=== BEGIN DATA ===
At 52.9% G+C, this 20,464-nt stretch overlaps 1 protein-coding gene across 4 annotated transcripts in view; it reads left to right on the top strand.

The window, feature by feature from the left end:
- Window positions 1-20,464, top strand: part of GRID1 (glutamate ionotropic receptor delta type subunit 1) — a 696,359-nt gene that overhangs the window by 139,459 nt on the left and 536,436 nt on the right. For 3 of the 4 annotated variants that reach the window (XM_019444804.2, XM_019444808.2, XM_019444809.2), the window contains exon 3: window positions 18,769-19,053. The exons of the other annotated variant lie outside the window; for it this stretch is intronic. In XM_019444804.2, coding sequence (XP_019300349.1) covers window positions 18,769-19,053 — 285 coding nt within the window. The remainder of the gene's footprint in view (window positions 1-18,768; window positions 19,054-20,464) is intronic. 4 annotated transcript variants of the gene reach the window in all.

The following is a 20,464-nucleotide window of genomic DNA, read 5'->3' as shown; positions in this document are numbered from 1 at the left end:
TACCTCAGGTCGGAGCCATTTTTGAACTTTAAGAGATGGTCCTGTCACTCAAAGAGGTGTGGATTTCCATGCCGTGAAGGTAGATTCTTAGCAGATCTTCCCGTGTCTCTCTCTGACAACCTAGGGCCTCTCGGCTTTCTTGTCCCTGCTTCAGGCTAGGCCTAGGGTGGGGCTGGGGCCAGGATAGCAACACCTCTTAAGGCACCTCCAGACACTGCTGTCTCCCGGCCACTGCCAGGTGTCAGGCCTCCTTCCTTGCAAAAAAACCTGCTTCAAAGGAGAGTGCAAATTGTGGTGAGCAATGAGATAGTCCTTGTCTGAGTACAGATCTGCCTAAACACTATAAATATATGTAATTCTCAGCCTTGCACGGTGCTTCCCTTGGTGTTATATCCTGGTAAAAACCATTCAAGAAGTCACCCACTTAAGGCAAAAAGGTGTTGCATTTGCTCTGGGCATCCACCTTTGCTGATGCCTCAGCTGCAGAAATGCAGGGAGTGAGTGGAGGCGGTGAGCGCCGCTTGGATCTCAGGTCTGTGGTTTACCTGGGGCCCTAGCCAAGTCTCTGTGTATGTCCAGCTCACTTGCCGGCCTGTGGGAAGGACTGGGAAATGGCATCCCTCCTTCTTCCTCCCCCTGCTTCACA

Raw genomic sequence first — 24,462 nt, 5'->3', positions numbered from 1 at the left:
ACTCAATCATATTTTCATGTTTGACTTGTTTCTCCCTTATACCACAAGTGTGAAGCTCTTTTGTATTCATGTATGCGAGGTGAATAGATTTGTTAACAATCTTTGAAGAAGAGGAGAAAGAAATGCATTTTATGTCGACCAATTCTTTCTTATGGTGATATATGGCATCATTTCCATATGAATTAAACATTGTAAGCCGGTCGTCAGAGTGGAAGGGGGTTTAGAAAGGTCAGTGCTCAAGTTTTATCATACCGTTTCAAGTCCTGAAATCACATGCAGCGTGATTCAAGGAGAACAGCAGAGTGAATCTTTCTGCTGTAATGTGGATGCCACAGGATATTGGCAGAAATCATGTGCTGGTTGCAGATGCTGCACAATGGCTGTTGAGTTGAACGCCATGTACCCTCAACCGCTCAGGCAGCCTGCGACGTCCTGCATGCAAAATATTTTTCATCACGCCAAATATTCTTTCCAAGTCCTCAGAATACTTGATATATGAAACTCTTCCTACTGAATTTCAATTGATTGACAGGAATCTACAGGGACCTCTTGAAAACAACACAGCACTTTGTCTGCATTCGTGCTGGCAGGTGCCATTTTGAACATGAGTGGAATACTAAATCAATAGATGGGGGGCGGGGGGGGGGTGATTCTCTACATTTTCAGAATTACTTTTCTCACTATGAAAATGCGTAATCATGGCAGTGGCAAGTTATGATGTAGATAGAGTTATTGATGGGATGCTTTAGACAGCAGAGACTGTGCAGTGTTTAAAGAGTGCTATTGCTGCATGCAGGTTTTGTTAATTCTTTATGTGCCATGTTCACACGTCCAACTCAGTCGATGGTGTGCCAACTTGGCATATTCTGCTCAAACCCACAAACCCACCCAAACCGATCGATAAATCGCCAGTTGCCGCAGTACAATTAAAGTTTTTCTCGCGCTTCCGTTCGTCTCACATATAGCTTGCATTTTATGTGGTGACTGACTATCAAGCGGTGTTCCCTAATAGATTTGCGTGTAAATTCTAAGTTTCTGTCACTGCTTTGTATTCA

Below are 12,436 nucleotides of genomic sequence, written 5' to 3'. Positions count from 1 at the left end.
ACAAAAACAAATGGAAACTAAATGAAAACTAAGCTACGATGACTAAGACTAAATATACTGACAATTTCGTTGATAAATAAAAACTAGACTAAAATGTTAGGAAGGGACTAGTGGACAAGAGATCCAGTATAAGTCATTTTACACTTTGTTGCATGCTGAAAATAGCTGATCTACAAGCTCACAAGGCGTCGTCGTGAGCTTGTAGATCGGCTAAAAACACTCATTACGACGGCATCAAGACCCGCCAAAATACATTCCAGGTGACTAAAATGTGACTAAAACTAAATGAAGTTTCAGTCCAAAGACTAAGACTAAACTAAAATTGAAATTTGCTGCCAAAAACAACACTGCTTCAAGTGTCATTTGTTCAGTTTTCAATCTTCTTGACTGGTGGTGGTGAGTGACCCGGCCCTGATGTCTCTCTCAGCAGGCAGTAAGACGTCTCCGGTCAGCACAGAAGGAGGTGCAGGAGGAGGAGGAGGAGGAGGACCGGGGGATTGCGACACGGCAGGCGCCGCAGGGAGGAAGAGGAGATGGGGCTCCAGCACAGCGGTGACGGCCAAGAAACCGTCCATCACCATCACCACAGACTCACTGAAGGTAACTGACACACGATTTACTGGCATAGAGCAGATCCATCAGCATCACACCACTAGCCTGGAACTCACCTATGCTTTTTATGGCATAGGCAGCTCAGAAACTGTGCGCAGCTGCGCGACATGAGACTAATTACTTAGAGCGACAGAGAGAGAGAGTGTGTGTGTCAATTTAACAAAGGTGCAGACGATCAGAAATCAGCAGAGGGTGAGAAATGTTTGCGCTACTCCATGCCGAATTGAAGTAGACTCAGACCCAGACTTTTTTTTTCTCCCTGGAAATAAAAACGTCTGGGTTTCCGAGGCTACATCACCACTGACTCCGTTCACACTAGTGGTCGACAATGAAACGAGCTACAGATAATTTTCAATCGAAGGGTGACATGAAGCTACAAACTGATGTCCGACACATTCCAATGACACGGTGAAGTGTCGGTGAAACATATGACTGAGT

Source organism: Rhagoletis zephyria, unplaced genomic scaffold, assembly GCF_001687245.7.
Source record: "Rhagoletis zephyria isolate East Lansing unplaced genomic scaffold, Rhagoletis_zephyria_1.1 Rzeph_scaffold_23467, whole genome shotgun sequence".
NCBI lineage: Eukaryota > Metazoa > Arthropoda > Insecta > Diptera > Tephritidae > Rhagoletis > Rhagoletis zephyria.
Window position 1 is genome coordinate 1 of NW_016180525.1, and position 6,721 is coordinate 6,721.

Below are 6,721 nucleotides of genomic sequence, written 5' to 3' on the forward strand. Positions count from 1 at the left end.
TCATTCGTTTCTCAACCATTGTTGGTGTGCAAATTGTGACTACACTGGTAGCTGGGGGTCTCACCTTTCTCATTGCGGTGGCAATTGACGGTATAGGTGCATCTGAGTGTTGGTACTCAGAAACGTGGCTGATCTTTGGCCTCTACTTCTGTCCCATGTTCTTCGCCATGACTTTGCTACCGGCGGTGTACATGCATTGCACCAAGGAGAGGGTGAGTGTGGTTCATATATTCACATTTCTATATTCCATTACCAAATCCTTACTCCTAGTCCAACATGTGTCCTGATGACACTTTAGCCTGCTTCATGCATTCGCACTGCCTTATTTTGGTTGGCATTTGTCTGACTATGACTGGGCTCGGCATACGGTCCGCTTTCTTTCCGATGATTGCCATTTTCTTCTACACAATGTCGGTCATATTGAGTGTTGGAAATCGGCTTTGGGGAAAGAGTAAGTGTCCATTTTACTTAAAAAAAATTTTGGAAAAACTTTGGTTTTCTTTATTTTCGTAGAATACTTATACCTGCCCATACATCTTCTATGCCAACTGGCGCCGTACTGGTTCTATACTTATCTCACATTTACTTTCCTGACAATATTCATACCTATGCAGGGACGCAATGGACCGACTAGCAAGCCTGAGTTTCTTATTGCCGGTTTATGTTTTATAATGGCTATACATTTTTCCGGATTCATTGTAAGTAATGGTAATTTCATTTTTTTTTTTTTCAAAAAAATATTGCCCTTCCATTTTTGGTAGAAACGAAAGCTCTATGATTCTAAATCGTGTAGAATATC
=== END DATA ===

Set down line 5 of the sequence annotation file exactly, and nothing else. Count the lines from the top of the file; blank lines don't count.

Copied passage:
TACCTCAGGTCGGAGCCATTTTTGAACTTTAAGAGATGGTCCTGTCACTCAAAGAGGTGTGGATTTCCATGCCGTGAAGGTAGATTCTTAGCAGATCTTCCCGTGTCTCTCTCTGACAACCTAGGGCCTCTCGGCTTTCTTGTCCCTGCTTCAGGCTAGGCCTAGGGTGGGGCTGGGGCCAGGATAGCAACACCTCTTAAGGCACCTCCAGACACTGCTGTCTCCCGGCCACTGCCAGGTGTCAGGCCTCCTTCCTTGCAAAAAAACCTGCTTCAAAGGAGAGTGCAAATTGTGGTGAGCAATGAGATAGTCCTTGTCTGAGTACAGATCTGCCTAAACACTATAAATATATGTAATTCTCAGCCTTGCACGGTGCTTCCCTTGGTGTTATATCCTGGTAAAAACCATTCAAGAAGTCACCCACTTAAGGCAAAAAGGTGTTGCATTTGCTCTGGGCATCCACCTTTGCTGATGCCTCAGCTGCAGAAATGCAGGGAGTGAGTGGAGGCGGTGAGCGCCGCTTGGATCTCAGGTCTGTGGTTTACCTGGGGCCCTAGCCAAGTCTCTGTGTATGTCCAGCTCACTTGCCGGCCTGTGGGAAGGACTGGGAAATGGCATCCCTCCTTCTTCCTCCCCCTGCTTCACA